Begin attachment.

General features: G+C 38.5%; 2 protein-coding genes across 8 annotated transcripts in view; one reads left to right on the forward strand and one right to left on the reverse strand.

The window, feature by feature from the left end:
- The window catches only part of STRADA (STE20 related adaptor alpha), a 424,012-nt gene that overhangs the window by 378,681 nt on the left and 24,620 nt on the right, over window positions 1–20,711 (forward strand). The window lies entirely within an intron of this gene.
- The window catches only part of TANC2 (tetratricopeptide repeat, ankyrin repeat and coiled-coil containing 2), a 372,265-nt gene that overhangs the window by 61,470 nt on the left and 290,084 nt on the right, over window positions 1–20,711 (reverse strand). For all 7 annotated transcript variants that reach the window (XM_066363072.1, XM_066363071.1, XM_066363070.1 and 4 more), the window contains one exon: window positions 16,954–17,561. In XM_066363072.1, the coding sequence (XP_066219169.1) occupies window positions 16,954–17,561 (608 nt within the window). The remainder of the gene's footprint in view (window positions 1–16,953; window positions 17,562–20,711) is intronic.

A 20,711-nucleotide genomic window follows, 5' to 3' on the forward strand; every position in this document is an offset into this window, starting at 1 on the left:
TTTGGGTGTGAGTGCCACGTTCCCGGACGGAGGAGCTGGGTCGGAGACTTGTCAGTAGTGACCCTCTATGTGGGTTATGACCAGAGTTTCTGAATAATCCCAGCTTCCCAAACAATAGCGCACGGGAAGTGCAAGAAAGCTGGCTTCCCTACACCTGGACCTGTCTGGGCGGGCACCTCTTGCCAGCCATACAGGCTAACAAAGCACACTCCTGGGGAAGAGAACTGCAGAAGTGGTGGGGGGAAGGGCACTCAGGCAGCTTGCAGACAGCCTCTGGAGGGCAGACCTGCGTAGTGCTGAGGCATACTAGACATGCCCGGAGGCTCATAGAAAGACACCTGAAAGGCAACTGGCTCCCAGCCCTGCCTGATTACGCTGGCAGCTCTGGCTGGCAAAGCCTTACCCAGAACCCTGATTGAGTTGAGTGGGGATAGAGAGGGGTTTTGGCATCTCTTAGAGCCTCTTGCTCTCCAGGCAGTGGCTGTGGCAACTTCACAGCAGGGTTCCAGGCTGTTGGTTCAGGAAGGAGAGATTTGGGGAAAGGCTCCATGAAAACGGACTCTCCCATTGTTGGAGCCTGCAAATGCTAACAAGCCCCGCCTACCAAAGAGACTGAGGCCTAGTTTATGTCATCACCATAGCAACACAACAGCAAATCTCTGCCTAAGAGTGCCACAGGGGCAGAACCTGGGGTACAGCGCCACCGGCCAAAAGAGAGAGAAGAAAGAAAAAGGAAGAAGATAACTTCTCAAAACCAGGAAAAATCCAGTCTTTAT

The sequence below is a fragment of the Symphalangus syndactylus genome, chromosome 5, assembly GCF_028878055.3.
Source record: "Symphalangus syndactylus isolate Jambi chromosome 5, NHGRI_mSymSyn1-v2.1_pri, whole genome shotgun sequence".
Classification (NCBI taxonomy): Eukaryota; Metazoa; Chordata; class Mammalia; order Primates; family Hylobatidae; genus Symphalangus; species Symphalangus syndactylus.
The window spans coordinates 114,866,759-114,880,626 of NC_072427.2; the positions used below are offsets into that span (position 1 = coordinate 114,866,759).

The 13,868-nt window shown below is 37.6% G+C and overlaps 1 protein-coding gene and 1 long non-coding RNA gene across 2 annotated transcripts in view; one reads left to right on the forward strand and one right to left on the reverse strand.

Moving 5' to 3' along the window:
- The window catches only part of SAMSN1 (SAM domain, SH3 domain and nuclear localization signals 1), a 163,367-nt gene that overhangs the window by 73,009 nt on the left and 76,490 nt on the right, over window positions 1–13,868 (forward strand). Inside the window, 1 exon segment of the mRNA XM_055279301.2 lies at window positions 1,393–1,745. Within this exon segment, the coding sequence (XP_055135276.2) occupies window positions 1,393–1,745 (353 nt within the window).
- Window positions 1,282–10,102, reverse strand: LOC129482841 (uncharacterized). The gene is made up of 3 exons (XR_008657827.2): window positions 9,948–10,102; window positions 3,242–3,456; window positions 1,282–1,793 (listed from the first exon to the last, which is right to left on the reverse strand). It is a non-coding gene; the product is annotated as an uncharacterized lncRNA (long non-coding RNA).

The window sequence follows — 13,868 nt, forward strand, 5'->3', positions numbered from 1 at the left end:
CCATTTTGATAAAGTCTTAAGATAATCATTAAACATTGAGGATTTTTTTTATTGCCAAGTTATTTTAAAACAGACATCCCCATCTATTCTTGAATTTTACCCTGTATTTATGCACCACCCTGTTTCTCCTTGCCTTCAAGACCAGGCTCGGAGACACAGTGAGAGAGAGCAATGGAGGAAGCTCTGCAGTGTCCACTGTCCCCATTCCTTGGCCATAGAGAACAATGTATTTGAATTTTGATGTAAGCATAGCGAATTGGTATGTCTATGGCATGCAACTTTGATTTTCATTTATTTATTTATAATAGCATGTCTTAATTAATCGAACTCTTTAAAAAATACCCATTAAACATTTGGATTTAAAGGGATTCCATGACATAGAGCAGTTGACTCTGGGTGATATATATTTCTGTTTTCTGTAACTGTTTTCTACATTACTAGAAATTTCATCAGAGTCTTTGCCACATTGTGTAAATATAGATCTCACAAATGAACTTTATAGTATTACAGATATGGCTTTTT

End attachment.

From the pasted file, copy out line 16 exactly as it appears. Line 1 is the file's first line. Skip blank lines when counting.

CCATTTTGATAAAGTCTTAAGATAATCATTAAACATTGAGGATTTTTTTTATTGCCAAGTTATTTTAAAACAGACATCCCCATCTATTCTTGAATTTTACCCTGTATTTATGCACCACCCTGTTTCTCCTTGCCTTCAAGACCAGGCTCGGAGACACAGTGAGAGAGAGCAATGGAGGAAGCTCTGCAGTGTCCACTGTCCCCATTCCTTGGCCATAGAGAACAATGTATTTGAATTTTGATGTAAGCATAGCGAATTGGTATGTCTATGGCATGCAACTTTGATTTTCATTTATTTATTTATAATAGCATGTCTTAATTAATCGAACTCTTTAAAAAATACCCATTAAACATTTGGATTTAAAGGGATTCCATGACATAGAGCAGTTGACTCTGGGTGATATATATTTCTGTTTTCTGTAACTGTTTTCTACATTACTAGAAATTTCATCAGAGTCTTTGCCACATTGTGTAAATATAGATCTCACAAATGAACTTTATAGTATTACAGATATGGCTTTTT